This site uses cookies to store information on your computer. I'm fine with this Cookie information

Roll Out of Specialist Local Services for People With Eating Disorders

August 04, 2010 3:38 PM

News Image

Specialised Eating Disorder Services have been rolled out by NHS Greater Glasgow and Clyde (NHSGGC) to help both men and women who have the illness.

The Adult Eating Disorder Service (AEDS) is now operating in the West Dunbartonshire and Paisley areas.

The specialist teams are made up of a multi-disciplinary team of clinical psychologists, psychiatrists, occupational therapists, nurses, and dietitians who all have an expertise of working with individuals with eating disorders.

They work in tandem with other clinicians who have not accumulated the same knowledge of this illness, and treat patients with a body mass index varying from 12 to 25.

Patients are referred to the service through their GP and then via the local Community Mental Health Team (CMHT) who will involve the service if it is believed appropriate, but it is ultimately the patient’s own decision whether to take the next step.

The roll out is an extension of the Glasgow Community Eating Disorder Service which was established in 2008.

Dr Charlotte Nevison, Head of Service/Consultant Clinical Psychologist, NHSGGC’s Adult Eating Disorder Service, explained how patients would enter the service:

“Patients will initially speak to a clinician from their CMHT to discuss the option of a referral to the service.

“This clinician then speaks informally to a member of the eating disorder service to consider the possibility of a formal referral.

“Assessments are ideally carried out jointly with the CMHT because they usually have an established relationship with the patient.

“When a patient decides to go into the service it is regarded as a sign of progress because it indicates some acceptance of an eating disorder illness.

“Gradually they will be encouraged to take more responsibility for managing their care and working towards specific goals.

“One of our main aims is keeping patients out of hospital.

“Each of the treatment programmes is tailor-made for the individual and there is a strong emphasis on family involvement too.”

A “traffic light” system is used by the service to decide the urgency of a referral and the level of intervention and guide the referrer in terms of risk and urgency of cases.

An urgent “Red” includes indicators such as a significant weight loss, a BMI of less than 14, vomiting and purging more than once a day, excessive exercise, and a judgement that the patient is psychologically or physically unsafe.

A routine “Amber” code would follow on from a BMI of under 16 and includes the same symptoms but they are less severe.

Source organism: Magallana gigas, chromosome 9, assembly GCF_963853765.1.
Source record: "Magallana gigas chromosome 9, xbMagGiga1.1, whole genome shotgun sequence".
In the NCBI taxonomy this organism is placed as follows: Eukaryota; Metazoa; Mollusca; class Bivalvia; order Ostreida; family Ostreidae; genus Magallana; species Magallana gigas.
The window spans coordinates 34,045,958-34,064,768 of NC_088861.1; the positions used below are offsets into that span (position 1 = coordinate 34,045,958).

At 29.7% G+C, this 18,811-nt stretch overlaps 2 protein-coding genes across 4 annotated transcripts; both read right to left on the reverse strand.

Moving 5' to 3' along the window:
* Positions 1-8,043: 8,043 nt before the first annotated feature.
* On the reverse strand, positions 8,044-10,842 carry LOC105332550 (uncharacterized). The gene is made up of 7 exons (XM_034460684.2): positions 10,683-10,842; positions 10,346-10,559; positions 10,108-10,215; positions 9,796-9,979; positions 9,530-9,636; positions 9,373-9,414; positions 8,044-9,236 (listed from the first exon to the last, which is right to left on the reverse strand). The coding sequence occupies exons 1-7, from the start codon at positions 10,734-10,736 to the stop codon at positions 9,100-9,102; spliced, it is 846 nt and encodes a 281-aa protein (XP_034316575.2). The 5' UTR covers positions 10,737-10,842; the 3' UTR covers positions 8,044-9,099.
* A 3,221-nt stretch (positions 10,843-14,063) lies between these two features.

A patient with a BMI of more than 16 with milder symptoms of an eating disorder would generally be assessed as a “green”, indicating that their illness should be managed within primary care or the CMHT.

Patients new to the service are offered a month’s trial and are allocated a key worker who monitors their care on a regular basis.

This provides an opportunity to further assess the patient and draw up their treatment package which could include psychological therapies such as motivational enhancement and cognitive behavioural therapy.

These interventions can be carried out on a one-to-one basis or as part of a group.

Patients may be with the service for short-term intervention, up to six months or for a longer term of between 1-2 years.

Hospital admissions are decided by the service jointly with the CMHT. Patients may be admitted to a specialist eating disorder bed at Stobhill Hospital or their local psychiatric hospital.

Dr Nevison went on: “Our service supports the patient and maintains contact with them throughout their hospital stay via weekly appointments and through a member of the team attending ward rounds.

“Treatment can be very intensive, in addition to the individual sessions they are also offered the opportunity of group work on body image, assertiveness and anxiety management.”

Not everyone will be ready to use the service: “For example, someone in their late forties may be more resistant to change because they have been living with an eating disorder for most of their life,” added Dr Nevison.

Currently the service has a caseload of approximately 40 patients, 30 of whom are in treatment (6 inpatient and 24 outpatients) and 10 in assessment.

The service normally works with up to 50 patients and consults to cases as requested.
Ends

Notes to Editors:

The body mass index (BMI) is a statistical measure of a persons weight based on their weight and height. It is defined as the individuals body weight (kg) divided by the square of their height (m).


For more information contact either NHS Greater Glasgow and Clyde Communications on 0141 201 4429 or email [email protected]

Search by :

Keyword :

Start Date :

End Date :